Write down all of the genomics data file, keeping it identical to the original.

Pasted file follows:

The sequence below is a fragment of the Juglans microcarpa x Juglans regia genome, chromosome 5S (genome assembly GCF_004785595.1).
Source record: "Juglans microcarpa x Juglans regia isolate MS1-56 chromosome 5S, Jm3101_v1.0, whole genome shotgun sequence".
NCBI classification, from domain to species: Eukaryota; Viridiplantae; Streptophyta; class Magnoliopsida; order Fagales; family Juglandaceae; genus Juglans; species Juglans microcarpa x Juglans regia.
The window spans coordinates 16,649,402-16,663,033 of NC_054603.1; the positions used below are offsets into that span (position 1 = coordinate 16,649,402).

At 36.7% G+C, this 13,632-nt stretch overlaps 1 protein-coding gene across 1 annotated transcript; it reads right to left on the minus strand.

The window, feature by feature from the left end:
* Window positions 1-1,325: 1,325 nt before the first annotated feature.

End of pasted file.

The sequence below is a fragment of the Juglans microcarpa x Juglans regia genome, chromosome 5S (genome assembly GCF_004785595.1).
Source record: "Juglans microcarpa x Juglans regia isolate MS1-56 chromosome 5S, Jm3101_v1.0, whole genome shotgun sequence".
NCBI classification, from domain to species: Eukaryota; Viridiplantae; Streptophyta; class Magnoliopsida; order Fagales; family Juglandaceae; genus Juglans; species Juglans microcarpa x Juglans regia.
The window spans coordinates 16,649,402-16,663,033 of NC_054603.1; the positions used below are offsets into that span (position 1 = coordinate 16,649,402).

At 36.7% G+C, this 13,632-nt stretch overlaps 1 protein-coding gene across 1 annotated transcript; it reads right to left on the minus strand.

The window, feature by feature from the left end:
* Window positions 1-1,325: 1,325 nt before the first annotated feature.